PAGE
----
Originally Posted by Beemer
Have you disabled the video? It opens and I see your piano but the video will not start.

The video plays just fine, but I had to pause it once and then start again and then it plays in the browser. The point is, however, not to play it in a browser window, but download the mp4 and play it with a dedicated separate video player in order to switch between the three audio tracks.
Originally Posted by OE1FEU
Originally Posted by Beemer
Have you disabled the video? It opens and I see your piano but the video will not start.

The video plays just fine, but I had to pause it once and then start again and then it plays in the browser. The point is, however, not to play it in a browser window, but download the mp4 and play it with a dedicated separate video player in order to switch between the three audio tracks.
I listened to all three tracks. For me track 1 has a distinct warmth similar to my Blüthner sound. It was very beautiful to hear and I heard no sound that I was unsatisfied with. Track 2 had reduced volume and track 3 the same volume but not the tone of track 1.
I use a matched pair of Neumann KM184 with my Sound Devices MixPre-3 II. I wish I was as an accomplished player as you.
Ian
Thank for this very nice summary OE1FEU! This is indeed very helpful.

After trying different mic placements some time ago, I decided to go on recording using a ORTF stereo technique. I never tried NOS though. Have you tried ORTF yourself? Did you notice any drawbacks compared to NOS?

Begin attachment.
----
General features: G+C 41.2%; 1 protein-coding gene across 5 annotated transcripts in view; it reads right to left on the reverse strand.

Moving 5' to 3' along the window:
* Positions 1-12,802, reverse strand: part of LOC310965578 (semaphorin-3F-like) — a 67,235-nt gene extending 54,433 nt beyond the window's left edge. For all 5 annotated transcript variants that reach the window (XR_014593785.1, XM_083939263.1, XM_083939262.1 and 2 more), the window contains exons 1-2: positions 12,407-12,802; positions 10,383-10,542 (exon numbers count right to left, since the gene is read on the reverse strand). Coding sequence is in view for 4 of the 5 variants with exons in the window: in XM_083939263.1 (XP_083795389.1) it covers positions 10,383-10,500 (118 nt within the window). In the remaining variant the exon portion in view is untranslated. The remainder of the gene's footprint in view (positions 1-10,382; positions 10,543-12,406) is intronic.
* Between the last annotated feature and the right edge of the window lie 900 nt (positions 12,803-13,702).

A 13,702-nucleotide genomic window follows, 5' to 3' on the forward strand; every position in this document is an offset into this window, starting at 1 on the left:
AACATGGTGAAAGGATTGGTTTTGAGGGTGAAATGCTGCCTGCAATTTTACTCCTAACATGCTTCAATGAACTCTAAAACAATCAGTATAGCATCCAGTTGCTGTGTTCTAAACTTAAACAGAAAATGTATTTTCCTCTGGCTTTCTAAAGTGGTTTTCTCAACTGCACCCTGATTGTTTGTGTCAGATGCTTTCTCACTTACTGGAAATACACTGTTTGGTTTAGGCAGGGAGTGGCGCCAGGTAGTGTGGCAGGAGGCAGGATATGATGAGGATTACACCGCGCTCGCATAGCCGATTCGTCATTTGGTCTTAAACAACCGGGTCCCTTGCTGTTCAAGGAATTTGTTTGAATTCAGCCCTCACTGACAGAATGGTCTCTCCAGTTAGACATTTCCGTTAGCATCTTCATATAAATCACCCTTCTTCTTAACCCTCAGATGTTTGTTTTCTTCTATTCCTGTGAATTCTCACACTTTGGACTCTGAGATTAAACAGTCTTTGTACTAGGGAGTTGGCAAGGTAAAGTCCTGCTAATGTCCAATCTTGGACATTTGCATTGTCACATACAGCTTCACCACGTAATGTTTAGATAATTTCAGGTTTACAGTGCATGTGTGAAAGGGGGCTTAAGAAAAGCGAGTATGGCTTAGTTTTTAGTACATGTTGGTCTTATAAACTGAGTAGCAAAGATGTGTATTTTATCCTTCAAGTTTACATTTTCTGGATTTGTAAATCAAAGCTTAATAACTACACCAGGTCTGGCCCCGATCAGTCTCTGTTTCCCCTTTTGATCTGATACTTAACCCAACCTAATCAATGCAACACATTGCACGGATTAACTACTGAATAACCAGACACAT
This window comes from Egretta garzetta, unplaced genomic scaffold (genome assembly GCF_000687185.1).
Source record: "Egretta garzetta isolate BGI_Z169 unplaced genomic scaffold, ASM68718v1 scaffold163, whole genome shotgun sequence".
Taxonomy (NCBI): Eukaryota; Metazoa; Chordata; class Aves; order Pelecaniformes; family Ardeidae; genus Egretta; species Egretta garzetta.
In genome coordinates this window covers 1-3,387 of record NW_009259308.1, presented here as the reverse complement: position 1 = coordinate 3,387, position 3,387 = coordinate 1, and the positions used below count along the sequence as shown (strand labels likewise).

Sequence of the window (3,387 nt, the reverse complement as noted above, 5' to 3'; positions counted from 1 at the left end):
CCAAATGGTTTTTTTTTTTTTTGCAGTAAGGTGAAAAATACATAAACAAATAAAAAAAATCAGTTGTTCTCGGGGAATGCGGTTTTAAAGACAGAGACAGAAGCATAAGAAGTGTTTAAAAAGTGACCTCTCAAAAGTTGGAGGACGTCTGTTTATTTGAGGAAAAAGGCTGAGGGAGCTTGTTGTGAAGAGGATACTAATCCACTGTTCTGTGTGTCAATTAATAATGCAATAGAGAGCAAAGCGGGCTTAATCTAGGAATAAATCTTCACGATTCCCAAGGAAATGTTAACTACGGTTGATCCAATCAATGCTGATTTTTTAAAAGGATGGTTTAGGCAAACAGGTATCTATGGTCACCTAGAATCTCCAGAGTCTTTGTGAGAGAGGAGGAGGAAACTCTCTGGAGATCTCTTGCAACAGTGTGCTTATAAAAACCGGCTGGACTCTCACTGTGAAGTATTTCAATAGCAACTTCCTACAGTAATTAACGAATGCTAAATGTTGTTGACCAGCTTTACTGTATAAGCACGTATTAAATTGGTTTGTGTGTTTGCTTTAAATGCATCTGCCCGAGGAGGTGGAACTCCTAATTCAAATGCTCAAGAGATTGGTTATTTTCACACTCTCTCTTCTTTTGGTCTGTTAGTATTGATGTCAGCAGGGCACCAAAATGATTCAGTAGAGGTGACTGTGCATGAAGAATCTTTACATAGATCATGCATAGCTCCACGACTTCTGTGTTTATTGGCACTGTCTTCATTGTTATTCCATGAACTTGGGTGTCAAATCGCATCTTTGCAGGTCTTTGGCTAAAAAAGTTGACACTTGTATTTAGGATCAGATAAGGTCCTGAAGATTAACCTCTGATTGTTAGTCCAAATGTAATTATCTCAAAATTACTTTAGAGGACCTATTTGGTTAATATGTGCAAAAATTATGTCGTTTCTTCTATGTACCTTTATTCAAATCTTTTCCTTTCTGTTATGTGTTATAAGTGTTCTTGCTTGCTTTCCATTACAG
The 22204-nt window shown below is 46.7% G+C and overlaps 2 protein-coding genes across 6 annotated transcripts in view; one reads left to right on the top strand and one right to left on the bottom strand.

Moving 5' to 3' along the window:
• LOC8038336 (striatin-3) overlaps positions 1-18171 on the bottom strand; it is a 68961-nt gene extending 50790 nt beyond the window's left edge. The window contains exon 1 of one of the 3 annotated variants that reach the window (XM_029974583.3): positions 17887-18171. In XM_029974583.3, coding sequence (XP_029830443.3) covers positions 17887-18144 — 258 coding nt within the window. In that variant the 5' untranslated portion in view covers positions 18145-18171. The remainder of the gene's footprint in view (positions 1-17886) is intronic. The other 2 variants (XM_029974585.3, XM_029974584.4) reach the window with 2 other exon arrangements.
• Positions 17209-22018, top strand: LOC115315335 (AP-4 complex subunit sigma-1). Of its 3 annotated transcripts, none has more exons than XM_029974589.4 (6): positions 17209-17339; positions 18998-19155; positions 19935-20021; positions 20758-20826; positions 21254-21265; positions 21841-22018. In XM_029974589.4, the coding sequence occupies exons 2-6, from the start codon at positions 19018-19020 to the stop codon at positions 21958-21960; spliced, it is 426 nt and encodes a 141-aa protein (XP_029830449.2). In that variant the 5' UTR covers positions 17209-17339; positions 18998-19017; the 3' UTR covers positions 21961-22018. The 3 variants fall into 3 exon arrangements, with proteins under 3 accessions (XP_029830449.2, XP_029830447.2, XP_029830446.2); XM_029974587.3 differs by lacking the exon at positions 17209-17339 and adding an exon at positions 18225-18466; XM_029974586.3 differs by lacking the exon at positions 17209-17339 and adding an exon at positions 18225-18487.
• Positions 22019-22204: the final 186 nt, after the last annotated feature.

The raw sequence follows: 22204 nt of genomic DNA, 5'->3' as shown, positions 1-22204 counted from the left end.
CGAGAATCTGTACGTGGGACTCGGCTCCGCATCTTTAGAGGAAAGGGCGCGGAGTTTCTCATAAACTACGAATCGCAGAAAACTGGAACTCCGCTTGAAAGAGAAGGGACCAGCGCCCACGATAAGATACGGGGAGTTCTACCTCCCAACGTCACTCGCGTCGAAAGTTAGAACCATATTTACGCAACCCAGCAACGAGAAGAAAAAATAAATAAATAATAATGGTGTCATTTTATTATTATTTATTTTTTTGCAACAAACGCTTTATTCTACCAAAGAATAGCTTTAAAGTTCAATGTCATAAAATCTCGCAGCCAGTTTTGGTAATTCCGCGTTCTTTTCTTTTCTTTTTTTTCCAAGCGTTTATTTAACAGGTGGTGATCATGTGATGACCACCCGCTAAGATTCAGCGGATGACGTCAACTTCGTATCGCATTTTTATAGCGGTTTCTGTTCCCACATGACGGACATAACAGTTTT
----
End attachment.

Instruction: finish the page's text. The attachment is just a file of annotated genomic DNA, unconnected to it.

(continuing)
Thank you in advance smile
Originally Posted by AndresVel
Thank for this very nice summary OE1FEU! This is indeed very helpful.

After trying different mic placements some time ago, I decided to go on recording using a ORTF stereo technique. I never tried NOS though. Have you tried ORTF yourself? Did you notice any drawbacks compared to NOS?

Thank you in advance smile

Actually, ORTF was my choice of set up for just a pair of condensers without any additional ambient microphones. However, after a lot of comparisons I concluded that ORTF had a tendency for phase interferences that led to have some notes in the lower treble region oscillate without a defined direction. Since I listen to music with headphones only, this was something that became quite annoying over time.

I believe ORTF is the system of choice when you record an ensemble or orchstra and place the microphones further away from the source.

Here is an ORTF recording of mine:

Nice recording, nice playing, useful information. Thank you for all of this.

And as an aside, it's interesting to me how for under $2000, Peter has managed to create a recording sonically equal to commercial recordings without the added pluses or minuses, depending on your taste, of over doing the mastering.

My own recording aesthetic skews towards "sounds like it did when I was playing it", Peter's recording fits squarely into that category for me.

Bravo.
© Piano World Piano & Digital Piano Forums